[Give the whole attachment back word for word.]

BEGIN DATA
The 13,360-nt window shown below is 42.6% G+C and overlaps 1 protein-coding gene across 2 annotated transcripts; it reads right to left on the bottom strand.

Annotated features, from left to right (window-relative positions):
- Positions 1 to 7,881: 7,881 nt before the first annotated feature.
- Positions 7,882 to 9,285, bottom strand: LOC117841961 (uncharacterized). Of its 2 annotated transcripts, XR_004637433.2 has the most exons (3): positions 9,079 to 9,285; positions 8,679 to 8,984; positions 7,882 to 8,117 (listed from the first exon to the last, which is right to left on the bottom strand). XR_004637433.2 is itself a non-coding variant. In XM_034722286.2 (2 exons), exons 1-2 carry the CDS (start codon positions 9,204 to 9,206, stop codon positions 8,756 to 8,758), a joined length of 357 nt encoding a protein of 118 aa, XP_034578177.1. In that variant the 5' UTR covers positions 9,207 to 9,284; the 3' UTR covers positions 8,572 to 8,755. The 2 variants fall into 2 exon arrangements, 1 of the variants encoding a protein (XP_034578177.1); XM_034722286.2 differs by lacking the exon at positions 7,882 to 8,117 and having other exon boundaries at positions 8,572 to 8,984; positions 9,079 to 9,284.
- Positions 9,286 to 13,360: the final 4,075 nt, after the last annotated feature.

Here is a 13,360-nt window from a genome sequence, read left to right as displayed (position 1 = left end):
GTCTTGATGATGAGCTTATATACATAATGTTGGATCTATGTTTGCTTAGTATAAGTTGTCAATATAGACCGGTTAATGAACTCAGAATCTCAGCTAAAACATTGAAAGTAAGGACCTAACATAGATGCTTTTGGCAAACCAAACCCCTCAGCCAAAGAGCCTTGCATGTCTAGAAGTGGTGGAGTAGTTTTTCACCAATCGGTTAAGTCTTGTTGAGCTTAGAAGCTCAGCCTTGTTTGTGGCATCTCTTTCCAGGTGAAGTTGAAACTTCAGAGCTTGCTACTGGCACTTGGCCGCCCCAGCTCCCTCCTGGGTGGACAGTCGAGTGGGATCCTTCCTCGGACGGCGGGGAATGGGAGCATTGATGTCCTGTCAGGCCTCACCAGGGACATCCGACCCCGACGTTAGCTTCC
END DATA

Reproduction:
The 13,360-nt window shown below is 42.6% G+C and overlaps 1 protein-coding gene across 2 annotated transcripts; it reads right to left on the bottom strand.

Annotated features, from left to right (window-relative positions):
- Positions 1 to 7,881: 7,881 nt before the first annotated feature.
- Positions 7,882 to 9,285, bottom strand: LOC117841961 (uncharacterized). Of its 2 annotated transcripts, XR_004637433.2 has the most exons (3): positions 9,079 to 9,285; positions 8,679 to 8,984; positions 7,882 to 8,117 (listed from the first exon to the last, which is right to left on the bottom strand). XR_004637433.2 is itself a non-coding variant. In XM_034722286.2 (2 exons), exons 1-2 carry the CDS (start codon positions 9,204 to 9,206, stop codon positions 8,756 to 8,758), a joined length of 357 nt encoding a protein of 118 aa, XP_034578177.1. In that variant the 5' UTR covers positions 9,207 to 9,284; the 3' UTR covers positions 8,572 to 8,755. The 2 variants fall into 2 exon arrangements, 1 of the variants encoding a protein (XP_034578177.1); XM_034722286.2 differs by lacking the exon at positions 7,882 to 8,117 and having other exon boundaries at positions 8,572 to 8,984; positions 9,079 to 9,284.
- Positions 9,286 to 13,360: the final 4,075 nt, after the last annotated feature.

Here is a 13,360-nt window from a genome sequence, read left to right as displayed (position 1 = left end):
GTCTTGATGATGAGCTTATATACATAATGTTGGATCTATGTTTGCTTAGTATAAGTTGTCAATATAGACCGGTTAATGAACTCAGAATCTCAGCTAAAACATTGAAAGTAAGGACCTAACATAGATGCTTTTGGCAAACCAAACCCCTCAGCCAAAGAGCCTTGCATGTCTAGAAGTGGTGGAGTAGTTTTTCACCAATCGGTTAAGTCTTGTTGAGCTTAGAAGCTCAGCCTTGTTTGTGGCATCTCTTTCCAGGTGAAGTTGAAACTTCAGAGCTTGCTACTGGCACTTGGCCGCCCCAGCTCCCTCCTGGGTGGACAGTCGAGTGGGATCCTTCCTCGGACGGCGGGGAATGGGAGCATTGATGTCCTGTCAGGCCTCACCAGGGACATCCGACCCCGACGTTAGCTTCC